March and April 2013 have brought us several near-record cold spells, and this is far from typical for a Texoma spring.
It’s quite common to get one chilly spell during the transition from winter to spring, and our average “last freeze” dates run into late March.
However, it’s rare to see freezes the third week of April in the Red River Valley. We can blame the Arctic Oscillation (AO) and a persistent northwesterly wind flow.
The AO is an index which measures pressure differences around the Arctic Ocean; when it is negative like it has been much of March and April, pressures are higher than average over Siberia and Alaska and lower than average over the northern and eastern United States:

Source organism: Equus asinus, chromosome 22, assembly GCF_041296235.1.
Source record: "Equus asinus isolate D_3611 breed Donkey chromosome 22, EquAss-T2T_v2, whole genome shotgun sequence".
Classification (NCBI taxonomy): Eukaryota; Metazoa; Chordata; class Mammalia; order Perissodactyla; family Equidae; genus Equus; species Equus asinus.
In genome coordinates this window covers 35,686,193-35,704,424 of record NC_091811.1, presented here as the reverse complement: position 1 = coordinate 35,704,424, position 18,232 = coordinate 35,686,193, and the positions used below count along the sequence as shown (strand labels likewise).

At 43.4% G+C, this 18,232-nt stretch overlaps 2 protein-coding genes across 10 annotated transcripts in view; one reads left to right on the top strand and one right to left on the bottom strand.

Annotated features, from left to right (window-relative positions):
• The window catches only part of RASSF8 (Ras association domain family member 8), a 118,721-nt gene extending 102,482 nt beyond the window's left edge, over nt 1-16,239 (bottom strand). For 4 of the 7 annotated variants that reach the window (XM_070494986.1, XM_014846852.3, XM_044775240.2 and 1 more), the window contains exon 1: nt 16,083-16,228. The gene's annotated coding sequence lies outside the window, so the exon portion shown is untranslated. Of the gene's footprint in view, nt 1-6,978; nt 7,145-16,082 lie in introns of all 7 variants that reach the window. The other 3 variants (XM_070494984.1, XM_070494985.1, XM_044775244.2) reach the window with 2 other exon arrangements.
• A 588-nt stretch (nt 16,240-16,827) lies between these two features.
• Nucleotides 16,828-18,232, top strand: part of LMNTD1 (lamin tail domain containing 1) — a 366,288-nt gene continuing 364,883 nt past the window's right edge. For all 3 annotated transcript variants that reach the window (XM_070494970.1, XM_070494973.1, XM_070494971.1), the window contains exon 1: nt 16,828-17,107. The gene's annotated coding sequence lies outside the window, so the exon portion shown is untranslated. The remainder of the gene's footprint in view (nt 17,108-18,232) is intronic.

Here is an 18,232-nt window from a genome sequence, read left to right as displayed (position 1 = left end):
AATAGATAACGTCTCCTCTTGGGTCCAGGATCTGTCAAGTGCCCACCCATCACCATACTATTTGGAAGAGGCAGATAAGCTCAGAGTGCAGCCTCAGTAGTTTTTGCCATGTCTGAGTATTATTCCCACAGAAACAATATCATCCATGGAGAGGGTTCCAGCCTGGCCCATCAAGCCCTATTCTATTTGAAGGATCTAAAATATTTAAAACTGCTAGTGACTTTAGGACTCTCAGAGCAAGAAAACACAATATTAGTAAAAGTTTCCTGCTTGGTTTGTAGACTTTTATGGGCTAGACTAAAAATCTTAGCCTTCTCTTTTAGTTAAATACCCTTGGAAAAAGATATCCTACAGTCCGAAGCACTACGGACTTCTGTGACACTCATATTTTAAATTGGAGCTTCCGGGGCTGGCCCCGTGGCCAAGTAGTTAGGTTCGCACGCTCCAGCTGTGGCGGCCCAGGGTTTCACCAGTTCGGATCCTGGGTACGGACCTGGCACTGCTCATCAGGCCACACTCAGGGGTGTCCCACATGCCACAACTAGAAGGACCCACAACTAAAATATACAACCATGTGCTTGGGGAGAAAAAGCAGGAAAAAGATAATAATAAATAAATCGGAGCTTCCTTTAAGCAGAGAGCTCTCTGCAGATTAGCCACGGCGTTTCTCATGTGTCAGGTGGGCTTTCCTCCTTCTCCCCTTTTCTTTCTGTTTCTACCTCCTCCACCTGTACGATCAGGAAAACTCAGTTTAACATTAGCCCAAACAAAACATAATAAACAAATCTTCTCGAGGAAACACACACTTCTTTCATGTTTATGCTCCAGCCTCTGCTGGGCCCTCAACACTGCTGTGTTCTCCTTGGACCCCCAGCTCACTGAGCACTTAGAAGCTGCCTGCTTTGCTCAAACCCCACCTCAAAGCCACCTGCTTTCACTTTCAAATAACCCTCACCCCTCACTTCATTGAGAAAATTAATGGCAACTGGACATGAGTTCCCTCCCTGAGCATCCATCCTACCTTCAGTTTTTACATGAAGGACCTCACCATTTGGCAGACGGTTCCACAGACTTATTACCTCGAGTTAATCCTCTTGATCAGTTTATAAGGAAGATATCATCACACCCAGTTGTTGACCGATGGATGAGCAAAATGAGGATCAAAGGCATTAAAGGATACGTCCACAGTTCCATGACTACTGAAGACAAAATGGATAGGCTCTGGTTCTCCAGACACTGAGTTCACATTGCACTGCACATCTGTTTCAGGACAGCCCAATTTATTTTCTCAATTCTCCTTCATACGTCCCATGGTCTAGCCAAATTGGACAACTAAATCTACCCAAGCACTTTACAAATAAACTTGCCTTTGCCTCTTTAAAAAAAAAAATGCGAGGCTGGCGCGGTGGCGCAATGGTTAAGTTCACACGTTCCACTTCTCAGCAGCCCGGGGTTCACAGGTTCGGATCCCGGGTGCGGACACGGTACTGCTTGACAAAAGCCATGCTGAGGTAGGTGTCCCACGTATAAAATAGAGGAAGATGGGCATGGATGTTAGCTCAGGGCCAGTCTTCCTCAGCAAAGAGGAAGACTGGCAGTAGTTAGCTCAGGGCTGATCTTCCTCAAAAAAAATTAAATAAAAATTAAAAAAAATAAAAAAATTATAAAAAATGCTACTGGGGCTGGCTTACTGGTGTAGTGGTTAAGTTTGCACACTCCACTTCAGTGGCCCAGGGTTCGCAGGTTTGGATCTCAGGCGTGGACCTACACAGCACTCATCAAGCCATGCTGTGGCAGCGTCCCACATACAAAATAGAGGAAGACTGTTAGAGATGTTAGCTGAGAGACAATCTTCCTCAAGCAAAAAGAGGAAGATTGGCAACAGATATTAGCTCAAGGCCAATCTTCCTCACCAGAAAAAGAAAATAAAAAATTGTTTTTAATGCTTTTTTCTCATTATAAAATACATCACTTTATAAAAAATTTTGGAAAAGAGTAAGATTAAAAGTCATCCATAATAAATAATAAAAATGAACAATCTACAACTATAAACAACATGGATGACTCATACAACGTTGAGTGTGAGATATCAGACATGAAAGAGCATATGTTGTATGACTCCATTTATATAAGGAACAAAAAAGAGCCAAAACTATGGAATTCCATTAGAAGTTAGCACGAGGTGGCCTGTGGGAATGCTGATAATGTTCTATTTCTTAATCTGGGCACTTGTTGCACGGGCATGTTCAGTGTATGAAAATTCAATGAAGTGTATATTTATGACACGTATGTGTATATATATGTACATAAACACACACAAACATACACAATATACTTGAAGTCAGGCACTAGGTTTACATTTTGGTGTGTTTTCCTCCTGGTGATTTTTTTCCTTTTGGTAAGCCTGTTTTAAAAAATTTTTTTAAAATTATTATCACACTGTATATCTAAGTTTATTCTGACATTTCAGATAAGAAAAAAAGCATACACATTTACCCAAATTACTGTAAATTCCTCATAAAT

The northwesterly flow is related to a nearly stationary low-pressure area over Hudson Bay in eastern Canada. This low has kept the eastern U.S. rather stormy during the past month, while northwesterly winds on its western side have helped to “dislodge” the high-pressure areas building over the Arctic and send them southward:
The cold snaps have kept the U.S. tornado count much below average; March of 2013 had the lowest national tornado count for the month in 35 years, and April is also running much below average for twister activity through the date of this post.